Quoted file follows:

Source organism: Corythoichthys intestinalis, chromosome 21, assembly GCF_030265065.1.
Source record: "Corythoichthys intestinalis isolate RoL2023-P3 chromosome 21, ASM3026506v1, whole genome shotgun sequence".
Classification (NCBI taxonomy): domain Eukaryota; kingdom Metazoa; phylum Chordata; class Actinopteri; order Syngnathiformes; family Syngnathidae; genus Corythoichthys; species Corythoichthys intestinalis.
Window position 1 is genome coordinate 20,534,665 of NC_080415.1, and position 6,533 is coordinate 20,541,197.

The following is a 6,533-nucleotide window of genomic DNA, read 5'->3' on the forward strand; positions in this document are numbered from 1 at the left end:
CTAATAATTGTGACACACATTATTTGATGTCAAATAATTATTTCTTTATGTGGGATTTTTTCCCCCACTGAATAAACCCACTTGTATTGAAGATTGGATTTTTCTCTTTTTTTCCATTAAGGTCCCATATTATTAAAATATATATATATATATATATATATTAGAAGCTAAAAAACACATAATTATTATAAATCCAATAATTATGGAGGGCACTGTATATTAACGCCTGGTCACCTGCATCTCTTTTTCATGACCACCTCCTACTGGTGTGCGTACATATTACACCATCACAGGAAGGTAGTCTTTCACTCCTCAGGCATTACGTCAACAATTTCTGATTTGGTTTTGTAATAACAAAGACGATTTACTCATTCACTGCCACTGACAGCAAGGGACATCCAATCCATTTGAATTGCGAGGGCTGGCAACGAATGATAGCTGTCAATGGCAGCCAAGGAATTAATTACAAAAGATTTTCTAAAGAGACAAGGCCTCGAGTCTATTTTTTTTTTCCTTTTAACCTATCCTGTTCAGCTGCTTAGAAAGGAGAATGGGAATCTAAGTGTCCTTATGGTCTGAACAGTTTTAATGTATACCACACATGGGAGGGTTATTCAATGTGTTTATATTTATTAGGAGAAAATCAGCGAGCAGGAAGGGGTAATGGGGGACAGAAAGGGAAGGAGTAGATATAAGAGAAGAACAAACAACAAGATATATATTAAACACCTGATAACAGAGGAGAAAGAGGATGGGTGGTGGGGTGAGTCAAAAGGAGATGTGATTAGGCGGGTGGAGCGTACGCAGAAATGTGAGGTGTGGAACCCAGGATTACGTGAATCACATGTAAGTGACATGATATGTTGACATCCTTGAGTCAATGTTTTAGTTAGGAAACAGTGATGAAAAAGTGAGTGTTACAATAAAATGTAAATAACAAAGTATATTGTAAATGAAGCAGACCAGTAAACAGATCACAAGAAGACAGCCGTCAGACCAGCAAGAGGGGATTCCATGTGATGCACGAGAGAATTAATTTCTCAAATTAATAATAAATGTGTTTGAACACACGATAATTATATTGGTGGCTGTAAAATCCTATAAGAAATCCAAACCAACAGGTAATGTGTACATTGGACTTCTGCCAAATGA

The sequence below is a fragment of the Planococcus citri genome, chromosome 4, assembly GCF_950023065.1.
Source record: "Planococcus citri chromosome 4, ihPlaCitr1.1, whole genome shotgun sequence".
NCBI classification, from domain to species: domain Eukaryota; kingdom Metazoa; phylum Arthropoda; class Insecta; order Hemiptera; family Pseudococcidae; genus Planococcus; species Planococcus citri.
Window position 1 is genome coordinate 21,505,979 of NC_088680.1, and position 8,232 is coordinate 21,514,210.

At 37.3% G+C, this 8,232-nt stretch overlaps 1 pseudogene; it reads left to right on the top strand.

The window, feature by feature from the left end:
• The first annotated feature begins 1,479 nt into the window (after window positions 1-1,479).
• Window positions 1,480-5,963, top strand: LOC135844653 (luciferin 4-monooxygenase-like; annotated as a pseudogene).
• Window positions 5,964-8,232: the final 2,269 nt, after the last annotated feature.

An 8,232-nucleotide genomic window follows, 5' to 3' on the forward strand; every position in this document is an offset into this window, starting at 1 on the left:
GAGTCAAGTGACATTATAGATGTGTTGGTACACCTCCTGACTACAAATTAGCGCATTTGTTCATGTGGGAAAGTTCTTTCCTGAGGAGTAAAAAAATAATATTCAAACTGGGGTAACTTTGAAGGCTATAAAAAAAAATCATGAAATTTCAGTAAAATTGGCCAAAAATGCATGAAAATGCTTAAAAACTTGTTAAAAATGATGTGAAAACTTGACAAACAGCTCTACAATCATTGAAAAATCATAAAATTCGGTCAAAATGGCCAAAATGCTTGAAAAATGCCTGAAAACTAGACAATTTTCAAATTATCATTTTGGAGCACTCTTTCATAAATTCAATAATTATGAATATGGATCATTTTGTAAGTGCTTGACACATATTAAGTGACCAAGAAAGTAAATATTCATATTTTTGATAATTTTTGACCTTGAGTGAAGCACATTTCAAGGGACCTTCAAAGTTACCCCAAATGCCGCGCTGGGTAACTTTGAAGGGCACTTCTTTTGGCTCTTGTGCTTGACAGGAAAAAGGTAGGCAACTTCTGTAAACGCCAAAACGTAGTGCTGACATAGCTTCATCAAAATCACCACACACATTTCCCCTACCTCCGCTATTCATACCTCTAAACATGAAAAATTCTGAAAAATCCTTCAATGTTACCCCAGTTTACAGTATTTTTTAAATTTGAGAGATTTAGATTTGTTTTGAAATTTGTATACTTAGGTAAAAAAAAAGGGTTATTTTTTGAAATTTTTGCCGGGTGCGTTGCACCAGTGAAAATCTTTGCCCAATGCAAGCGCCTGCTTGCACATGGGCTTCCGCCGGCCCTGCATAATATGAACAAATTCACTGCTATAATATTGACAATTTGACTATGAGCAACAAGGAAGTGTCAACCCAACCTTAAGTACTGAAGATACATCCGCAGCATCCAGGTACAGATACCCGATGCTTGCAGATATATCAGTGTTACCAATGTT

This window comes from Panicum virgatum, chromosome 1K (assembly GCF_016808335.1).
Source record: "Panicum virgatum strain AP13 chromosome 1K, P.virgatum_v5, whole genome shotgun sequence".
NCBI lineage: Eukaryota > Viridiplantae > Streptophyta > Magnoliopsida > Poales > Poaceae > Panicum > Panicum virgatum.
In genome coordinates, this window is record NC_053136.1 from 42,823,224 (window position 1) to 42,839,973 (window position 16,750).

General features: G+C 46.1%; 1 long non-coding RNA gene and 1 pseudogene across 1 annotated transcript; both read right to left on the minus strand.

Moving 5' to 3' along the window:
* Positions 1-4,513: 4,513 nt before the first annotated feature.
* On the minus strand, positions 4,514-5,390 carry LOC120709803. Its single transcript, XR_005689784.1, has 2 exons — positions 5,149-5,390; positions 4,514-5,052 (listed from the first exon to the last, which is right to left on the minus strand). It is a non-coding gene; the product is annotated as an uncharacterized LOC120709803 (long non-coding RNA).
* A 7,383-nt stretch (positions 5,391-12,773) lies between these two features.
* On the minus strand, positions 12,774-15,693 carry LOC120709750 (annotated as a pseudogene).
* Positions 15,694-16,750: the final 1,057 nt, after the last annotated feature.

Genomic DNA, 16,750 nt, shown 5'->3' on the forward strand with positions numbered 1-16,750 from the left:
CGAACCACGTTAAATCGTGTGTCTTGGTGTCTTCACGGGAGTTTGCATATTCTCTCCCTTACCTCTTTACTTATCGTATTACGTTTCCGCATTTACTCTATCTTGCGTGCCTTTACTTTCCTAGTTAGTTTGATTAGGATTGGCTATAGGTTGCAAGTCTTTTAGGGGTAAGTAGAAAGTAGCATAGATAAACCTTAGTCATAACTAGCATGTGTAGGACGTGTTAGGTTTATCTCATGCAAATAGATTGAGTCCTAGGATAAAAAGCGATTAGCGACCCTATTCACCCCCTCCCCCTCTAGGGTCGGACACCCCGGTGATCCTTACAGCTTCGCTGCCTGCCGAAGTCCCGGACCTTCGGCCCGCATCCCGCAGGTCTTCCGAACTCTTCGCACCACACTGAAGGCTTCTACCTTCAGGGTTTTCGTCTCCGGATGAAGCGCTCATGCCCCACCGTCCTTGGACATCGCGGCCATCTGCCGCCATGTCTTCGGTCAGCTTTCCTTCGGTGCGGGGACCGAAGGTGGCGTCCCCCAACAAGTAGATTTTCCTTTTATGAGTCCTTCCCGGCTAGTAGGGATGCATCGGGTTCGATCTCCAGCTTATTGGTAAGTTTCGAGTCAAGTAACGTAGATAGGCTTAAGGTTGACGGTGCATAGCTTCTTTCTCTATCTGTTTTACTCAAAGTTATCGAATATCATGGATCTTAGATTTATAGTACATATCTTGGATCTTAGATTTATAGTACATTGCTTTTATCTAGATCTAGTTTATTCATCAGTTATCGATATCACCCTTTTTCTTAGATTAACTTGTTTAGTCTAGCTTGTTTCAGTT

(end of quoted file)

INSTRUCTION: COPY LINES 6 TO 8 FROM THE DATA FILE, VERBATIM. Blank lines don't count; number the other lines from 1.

CTAATAATTGTGACACACATTATTTGATGTCAAATAATTATTTCTTTATGTGGGATTTTTTCCCCCACTGAATAAACCCACTTGTATTGAAGATTGGATTTTTCTCTTTTTTTCCATTAAGGTCCCATATTATTAAAATATATATATATATATATATATATTAGAAGCTAAAAAACACATAATTATTATAAATCCAATAATTATGGAGGGCACTGTATATTAACGCCTGGTCACCTGCATCTCTTTTTCATGACCACCTCCTACTGGTGTGCGTACATATTACACCATCACAGGAAGGTAGTCTTTCACTCCTCAGGCATTACGTCAACAATTTCTGATTTGGTTTTGTAATAACAAAGACGATTTACTCATTCACTGCCACTGACAGCAAGGGACATCCAATCCATTTGAATTGCGAGGGCTGGCAACGAATGATAGCTGTCAATGGCAGCCAAGGAATTAATTACAAAAGATTTTCTAAAGAGACAAGGCCTCGAGTCTATTTTTTTTTTCCTTTTAACCTATCCTGTTCAGCTGCTTAGAAAGGAGAATGGGAATCTAAGTGTCCTTATGGTCTGAACAGTTTTAATGTATACCACACATGGGAGGGTTATTCAATGTGTTTATATTTATTAGGAGAAAATCAGCGAGCAGGAAGGGGTAATGGGGGACAGAAAGGGAAGGAGTAGATATAAGAGAAGAACAAACAACAAGATATATATTAAACACCTGATAACAGAGGAGAAAGAGGATGGGTGGTGGGGTGAGTCAAAAGGAGATGTGATTAGGCGGGTGGAGCGTACGCAGAAATGTGAGGTGTGGAACCCAGGATTACGTGAATCACATGTAAGTGACATGATATGTTGACATCCTTGAGTCAATGTTTTAGTTAGGAAACAGTGATGAAAAAGTGAGTGTTACAATAAAATGTAAATAACAAAGTATATTGTAAATGAAGCAGACCAGTAAACAGATCACAAGAAGACAGCCGTCAGACCAGCAAGAGGGGATTCCATGTGATGCACGAGAGAATTAATTTCTCAAATTAATAATAAATGTGTTTGAACACACGATAATTATATTGGTGGCTGTAAAATCCTATAAGAAATCCAAACCAACAGGTAATGTGTACATTGGACTTCTGCCAAATGA

The sequence below is a fragment of the Planococcus citri genome, chromosome 4, assembly GCF_950023065.1.
Source record: "Planococcus citri chromosome 4, ihPlaCitr1.1, whole genome shotgun sequence".